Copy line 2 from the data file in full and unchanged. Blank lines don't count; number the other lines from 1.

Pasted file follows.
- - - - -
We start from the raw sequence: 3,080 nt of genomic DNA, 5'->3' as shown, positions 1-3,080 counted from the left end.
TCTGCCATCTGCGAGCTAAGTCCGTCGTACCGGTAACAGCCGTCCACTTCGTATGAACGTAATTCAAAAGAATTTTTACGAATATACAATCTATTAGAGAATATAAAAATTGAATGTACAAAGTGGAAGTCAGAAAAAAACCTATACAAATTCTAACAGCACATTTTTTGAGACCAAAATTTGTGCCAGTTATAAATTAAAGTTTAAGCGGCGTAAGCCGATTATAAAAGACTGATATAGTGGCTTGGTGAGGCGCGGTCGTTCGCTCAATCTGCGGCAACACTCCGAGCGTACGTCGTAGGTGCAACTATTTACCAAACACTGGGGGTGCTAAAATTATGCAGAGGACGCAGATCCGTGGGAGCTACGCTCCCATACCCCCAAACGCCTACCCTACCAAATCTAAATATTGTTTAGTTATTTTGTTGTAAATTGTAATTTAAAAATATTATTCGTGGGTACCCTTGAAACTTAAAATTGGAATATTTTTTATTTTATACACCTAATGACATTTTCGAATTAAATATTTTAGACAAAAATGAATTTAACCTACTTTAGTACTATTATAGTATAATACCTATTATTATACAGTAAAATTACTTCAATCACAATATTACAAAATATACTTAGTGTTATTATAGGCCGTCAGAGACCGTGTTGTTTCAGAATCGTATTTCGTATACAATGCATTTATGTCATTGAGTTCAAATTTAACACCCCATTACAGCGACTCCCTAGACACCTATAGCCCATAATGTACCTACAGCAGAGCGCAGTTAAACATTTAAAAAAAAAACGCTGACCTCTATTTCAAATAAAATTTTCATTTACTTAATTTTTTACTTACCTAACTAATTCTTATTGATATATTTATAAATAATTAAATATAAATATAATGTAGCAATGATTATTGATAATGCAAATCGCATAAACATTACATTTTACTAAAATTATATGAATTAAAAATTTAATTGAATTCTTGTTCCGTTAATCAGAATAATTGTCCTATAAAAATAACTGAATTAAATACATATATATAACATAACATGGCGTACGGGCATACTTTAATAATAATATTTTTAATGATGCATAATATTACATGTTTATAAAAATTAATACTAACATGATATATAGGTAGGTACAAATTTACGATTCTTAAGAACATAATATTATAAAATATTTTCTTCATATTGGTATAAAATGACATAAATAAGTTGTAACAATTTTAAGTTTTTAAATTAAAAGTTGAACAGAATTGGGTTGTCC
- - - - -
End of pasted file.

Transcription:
TCTGCCATCTGCGAGCTAAGTCCGTCGTACCGGTAACAGCCGTCCACTTCGTATGAACGTAATTCAAAAGAATTTTTACGAATATACAATCTATTAGAGAATATAAAAATTGAATGTACAAAGTGGAAGTCAGAAAAAAACCTATACAAATTCTAACAGCACATTTTTTGAGACCAAAATTTGTGCCAGTTATAAATTAAAGTTTAAGCGGCGTAAGCCGATTATAAAAGACTGATATAGTGGCTTGGTGAGGCGCGGTCGTTCGCTCAATCTGCGGCAACACTCCGAGCGTACGTCGTAGGTGCAACTATTTACCAAACACTGGGGGTGCTAAAATTATGCAGAGGACGCAGATCCGTGGGAGCTACGCTCCCATACCCCCAAACGCCTACCCTACCAAATCTAAATATTGTTTAGTTATTTTGTTGTAAATTGTAATTTAAAAATATTATTCGTGGGTACCCTTGAAACTTAAAATTGGAATATTTTTTATTTTATACACCTAATGACATTTTCGAATTAAATATTTTAGACAAAAATGAATTTAACCTACTTTAGTACTATTATAGTATAATACCTATTATTATACAGTAAAATTACTTCAATCACAATATTACAAAATATACTTAGTGTTATTATAGGCCGTCAGAGACCGTGTTGTTTCAGAATCGTATTTCGTATACAATGCATTTATGTCATTGAGTTCAAATTTAACACCCCATTACAGCGACTCCCTAGACACCTATAGCCCATAATGTACCTACAGCAGAGCGCAGTTAAACATTTAAAAAAAAAACGCTGACCTCTATTTCAAATAAAATTTTCATTTACTTAATTTTTTACTTACCTAACTAATTCTTATTGATATATTTATAAATAATTAAATATAAATATAATGTAGCAATGATTATTGATAATGCAAATCGCATAAACATTACATTTTACTAAAATTATATGAATTAAAAATTTAATTGAATTCTTGTTCCGTTAATCAGAATAATTGTCCTATAAAAATAACTGAATTAAATACATATATATAACATAACATGGCGTACGGGCATACTTTAATAATAATATTTTTAATGATGCATAATATTACATGTTTATAAAAATTAATACTAACATGATATATAGGTAGGTACAAATTTACGATTCTTAAGAACATAATATTATAAAATATTTTCTTCATATTGGTATAAAATGACATAAATAAGTTGTAACAATTTTAAGTTTTTAAATTAAAAGTTGAACAGAATTGGGTTGTCC